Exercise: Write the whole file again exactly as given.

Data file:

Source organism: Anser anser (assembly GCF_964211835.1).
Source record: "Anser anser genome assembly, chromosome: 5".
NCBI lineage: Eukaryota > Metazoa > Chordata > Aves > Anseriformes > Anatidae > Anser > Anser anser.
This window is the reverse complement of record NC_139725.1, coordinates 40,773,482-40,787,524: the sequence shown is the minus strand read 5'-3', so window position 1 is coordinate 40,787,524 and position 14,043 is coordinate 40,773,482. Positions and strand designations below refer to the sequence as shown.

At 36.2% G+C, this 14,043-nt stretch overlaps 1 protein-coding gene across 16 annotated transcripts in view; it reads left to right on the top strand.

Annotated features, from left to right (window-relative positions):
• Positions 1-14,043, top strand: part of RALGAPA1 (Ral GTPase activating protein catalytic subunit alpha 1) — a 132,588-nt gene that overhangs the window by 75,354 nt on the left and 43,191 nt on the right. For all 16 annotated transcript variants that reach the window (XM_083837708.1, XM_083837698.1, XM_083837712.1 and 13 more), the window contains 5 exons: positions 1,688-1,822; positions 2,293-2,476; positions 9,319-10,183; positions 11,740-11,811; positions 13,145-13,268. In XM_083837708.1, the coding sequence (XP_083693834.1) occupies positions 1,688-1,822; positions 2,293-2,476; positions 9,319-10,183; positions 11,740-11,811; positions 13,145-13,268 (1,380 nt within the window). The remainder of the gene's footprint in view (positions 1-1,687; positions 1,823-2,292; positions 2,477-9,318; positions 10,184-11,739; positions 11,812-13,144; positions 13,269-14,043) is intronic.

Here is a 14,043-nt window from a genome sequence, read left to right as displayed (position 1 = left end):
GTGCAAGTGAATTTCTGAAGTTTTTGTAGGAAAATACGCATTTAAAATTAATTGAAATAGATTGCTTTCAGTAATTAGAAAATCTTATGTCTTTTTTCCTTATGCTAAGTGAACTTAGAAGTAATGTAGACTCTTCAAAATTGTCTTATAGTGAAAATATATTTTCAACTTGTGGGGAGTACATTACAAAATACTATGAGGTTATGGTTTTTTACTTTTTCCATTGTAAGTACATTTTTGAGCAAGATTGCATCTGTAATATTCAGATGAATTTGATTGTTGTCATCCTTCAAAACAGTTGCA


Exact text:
Source organism: Anser anser (assembly GCF_964211835.1).
Source record: "Anser anser genome assembly, chromosome: 5".
NCBI lineage: Eukaryota > Metazoa > Chordata > Aves > Anseriformes > Anatidae > Anser > Anser anser.
This window is the reverse complement of record NC_139725.1, coordinates 40,773,482-40,787,524: the sequence shown is the minus strand read 5'-3', so window position 1 is coordinate 40,787,524 and position 14,043 is coordinate 40,773,482. Positions and strand designations below refer to the sequence as shown.

At 36.2% G+C, this 14,043-nt stretch overlaps 1 protein-coding gene across 16 annotated transcripts in view; it reads left to right on the top strand.

Annotated features, from left to right (window-relative positions):
• Positions 1-14,043, top strand: part of RALGAPA1 (Ral GTPase activating protein catalytic subunit alpha 1) — a 132,588-nt gene that overhangs the window by 75,354 nt on the left and 43,191 nt on the right. For all 16 annotated transcript variants that reach the window (XM_083837708.1, XM_083837698.1, XM_083837712.1 and 13 more), the window contains 5 exons: positions 1,688-1,822; positions 2,293-2,476; positions 9,319-10,183; positions 11,740-11,811; positions 13,145-13,268. In XM_083837708.1, the coding sequence (XP_083693834.1) occupies positions 1,688-1,822; positions 2,293-2,476; positions 9,319-10,183; positions 11,740-11,811; positions 13,145-13,268 (1,380 nt within the window). The remainder of the gene's footprint in view (positions 1-1,687; positions 1,823-2,292; positions 2,477-9,318; positions 10,184-11,739; positions 11,812-13,144; positions 13,269-14,043) is intronic.

Here is a 14,043-nt window from a genome sequence, read left to right as displayed (position 1 = left end):
GTGCAAGTGAATTTCTGAAGTTTTTGTAGGAAAATACGCATTTAAAATTAATTGAAATAGATTGCTTTCAGTAATTAGAAAATCTTATGTCTTTTTTCCTTATGCTAAGTGAACTTAGAAGTAATGTAGACTCTTCAAAATTGTCTTATAGTGAAAATATATTTTCAACTTGTGGGGAGTACATTACAAAATACTATGAGGTTATGGTTTTTTACTTTTTCCATTGTAAGTACATTTTTGAGCAAGATTGCATCTGTAATATTCAGATGAATTTGATTGTTGTCATCCTTCAAAACAGTTGCA